Today, it seems, the fear-mongering has changed course, because now some are saying: "We don't want to pay for health care for illegal immigrants!" But I wonder whether that will change, when you add to it the media's perennial cry of "Wolf!" about whatever disease is supposed to kill us all next month. SARS came and went, Asian bird flu likewise made a splash in the headlines, and this year we're supposed to all quake in terror over swine flu. Now, I'm not saying that these diseases shouldn't be respected by public health authorities, but when the media gets involved, all perspective immediately gets thrown out the window in favor of sheer sensationalism. If you need proof, consider that, in an average year, 36,000 people in America die from the flu. Every year. And there are no headlines or screaming scare-mongering about that at all. SARS, Asian bird flu, and swine flu combined have not caused as many deaths in America as the average yearly flu. But facts like these are almost irrelevant when it comes to the media's behavior.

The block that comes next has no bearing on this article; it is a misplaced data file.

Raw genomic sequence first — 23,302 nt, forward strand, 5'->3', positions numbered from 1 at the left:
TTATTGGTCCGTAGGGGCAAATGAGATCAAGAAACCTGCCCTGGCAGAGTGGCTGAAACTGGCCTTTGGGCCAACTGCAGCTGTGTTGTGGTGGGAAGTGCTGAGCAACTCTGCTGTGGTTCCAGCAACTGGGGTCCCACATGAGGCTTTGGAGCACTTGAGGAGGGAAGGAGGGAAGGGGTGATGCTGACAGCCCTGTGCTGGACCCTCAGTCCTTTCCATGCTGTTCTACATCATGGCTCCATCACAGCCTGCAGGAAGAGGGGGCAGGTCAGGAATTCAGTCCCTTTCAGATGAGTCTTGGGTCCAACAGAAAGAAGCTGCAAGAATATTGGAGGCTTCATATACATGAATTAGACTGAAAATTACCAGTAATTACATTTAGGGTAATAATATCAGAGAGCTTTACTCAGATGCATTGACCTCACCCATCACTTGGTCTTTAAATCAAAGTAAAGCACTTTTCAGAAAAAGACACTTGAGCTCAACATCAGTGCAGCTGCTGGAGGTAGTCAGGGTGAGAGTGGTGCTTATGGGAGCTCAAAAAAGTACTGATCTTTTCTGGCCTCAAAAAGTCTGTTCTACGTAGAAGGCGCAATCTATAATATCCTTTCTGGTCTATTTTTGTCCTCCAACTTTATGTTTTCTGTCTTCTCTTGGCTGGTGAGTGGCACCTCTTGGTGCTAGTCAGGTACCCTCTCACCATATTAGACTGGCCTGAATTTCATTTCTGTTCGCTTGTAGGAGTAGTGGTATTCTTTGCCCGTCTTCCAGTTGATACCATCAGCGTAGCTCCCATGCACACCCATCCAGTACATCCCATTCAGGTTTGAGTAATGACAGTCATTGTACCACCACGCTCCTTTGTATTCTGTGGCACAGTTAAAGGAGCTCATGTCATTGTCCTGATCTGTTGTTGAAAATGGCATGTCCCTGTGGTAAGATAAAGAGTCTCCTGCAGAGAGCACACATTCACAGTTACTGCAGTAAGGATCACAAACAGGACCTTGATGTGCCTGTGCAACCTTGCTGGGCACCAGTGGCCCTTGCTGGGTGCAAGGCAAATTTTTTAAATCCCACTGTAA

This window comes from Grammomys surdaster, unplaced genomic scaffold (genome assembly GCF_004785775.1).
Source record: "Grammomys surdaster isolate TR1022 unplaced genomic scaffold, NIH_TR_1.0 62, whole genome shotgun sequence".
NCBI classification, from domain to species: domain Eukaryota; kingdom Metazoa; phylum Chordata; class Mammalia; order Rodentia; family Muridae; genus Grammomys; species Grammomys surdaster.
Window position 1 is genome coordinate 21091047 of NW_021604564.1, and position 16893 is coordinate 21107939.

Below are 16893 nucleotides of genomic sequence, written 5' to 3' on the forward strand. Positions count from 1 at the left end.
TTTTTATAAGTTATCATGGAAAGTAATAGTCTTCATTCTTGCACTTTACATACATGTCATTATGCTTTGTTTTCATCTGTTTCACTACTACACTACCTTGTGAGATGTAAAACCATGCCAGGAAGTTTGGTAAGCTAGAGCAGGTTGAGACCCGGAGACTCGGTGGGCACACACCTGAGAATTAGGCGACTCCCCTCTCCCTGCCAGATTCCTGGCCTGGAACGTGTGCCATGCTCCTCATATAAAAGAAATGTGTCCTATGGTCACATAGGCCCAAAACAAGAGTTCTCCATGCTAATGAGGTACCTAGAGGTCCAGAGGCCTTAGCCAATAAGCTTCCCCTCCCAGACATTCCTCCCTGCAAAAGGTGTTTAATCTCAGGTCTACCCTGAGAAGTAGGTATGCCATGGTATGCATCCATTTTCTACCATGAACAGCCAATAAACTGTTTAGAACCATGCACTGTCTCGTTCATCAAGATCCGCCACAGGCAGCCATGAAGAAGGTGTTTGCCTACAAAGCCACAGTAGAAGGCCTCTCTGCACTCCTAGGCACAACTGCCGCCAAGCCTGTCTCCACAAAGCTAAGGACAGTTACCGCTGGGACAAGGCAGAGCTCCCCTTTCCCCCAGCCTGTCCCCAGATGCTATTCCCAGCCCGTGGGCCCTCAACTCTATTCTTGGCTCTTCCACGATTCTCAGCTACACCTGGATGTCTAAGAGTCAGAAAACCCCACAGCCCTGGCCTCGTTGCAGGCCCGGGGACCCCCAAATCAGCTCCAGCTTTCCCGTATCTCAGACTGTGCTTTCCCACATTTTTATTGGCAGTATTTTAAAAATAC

I wonder, how much of a nudge would it take to get people scared about illegal immigrants spreading disease to average Americans? It already happened when swine flu first appeared on the scene, with politicians advocating closing the border with Mexico. If swine flu returns to the headlines with a vengeance, these calls will likely resurface.